That’s something about Paris that will never grow old- everything will always keep changing and evolving as the times progress, but buildings will never lose their historical value, and Paris will never lose the charm and nostalgia of its ancient history.

La Fumer Monday, Sep 14 2009 

Everyone smokes in Paris! Everyone. All the time. Even the American students are smoking outside the school buildings in between classes. How does everyone function with the cloud of smoke constantly swirling around their skulls?

My head seems to always be spinning from all the exposure. My nose hurts and I always feel dehydrated. People are always smoking outside my window, even next to me in restaurants! I saw a young French man carrying his infant daughter in one hand, and a lit cigarette in the other. Couples sit gazing into each others’ eyes, stopping every few moments to take a puff from the stick in their hand.

In order to convince my mom to quit smoking, I have done research on the lasting, damaging effects of second-hand smoke. I have read numerous studies that warn against exposing anyone, especially children or those with weakened immune systems, to second-hand smoke. But I was shocked to read that as bad as it is for humans to be exposed to a cigarette, it is nearly five times more deadly for canines. Everyone has their little petit chiens here, carrying them in their Louis Vuitton cases or trotting them along on a leash; even letting them sit on their laps in restaurants! As much of a staple as the presence of a pooch is to the Parisian people, I can’t help but wonder if they realize the damage they are doing to their furry companion by lighting up right next to them.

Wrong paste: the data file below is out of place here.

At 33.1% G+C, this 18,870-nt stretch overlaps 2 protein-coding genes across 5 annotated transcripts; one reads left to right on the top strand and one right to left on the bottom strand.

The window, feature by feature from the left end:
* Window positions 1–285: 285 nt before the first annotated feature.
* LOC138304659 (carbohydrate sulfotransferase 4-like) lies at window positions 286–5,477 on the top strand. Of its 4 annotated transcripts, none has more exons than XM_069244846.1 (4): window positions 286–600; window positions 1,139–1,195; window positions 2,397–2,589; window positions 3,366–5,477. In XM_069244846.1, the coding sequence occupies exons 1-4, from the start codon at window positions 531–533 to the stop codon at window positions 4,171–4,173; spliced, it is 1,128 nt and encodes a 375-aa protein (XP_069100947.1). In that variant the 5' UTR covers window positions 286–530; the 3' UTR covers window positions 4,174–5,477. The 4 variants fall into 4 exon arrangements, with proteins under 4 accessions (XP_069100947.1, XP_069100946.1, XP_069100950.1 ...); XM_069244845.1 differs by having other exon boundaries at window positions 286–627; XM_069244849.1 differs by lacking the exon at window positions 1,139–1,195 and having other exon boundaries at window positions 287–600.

And how do they enjoy their food? I have literally seen people alternate with a fork in one hand and a cigarette in the other. For as much as the French people enjoy their leisure time and their two hour lunches of gourmet dishes, they seem to be diminishing their atmosphere a great deal by surrounding themselves in a grey haze.

I used to think it was glamorous to be seen with cigarettes, or with an elegant cigarette holder like Cruella de Ville in 101 Dalmations or Audrey Hepburn in Breakfast at Tiffany’s. My cousins and I even used to buy little candy cigarettes and hold them in our mouths as we walked down the street, pretending to puff away.

Now, the smell makes me nauseous. You can smell smoke on a smoker- their clothes, their hair, their hands all reek of stale tobacco. It doesn’t look cool- it looks trashy and low class. Even the chicest French city-dweller immediately becomes an ignorant, uneducated outcast as soon as I spot a cigarette in their hand.

Forget tobacco advertising, the role of the media, the surgeon general’s waning, lung cancer patients smoking next to their oxygen tanks. The dizziness of all these little cancer sticks has depleted my energy level for those arguments. But how do people do it all the time here, and claim to be so modern, and progressive, and worldly? There are recycling bins on every street; cyclists on every sidewalk; why are they going against everything else in their nature by lighting all day?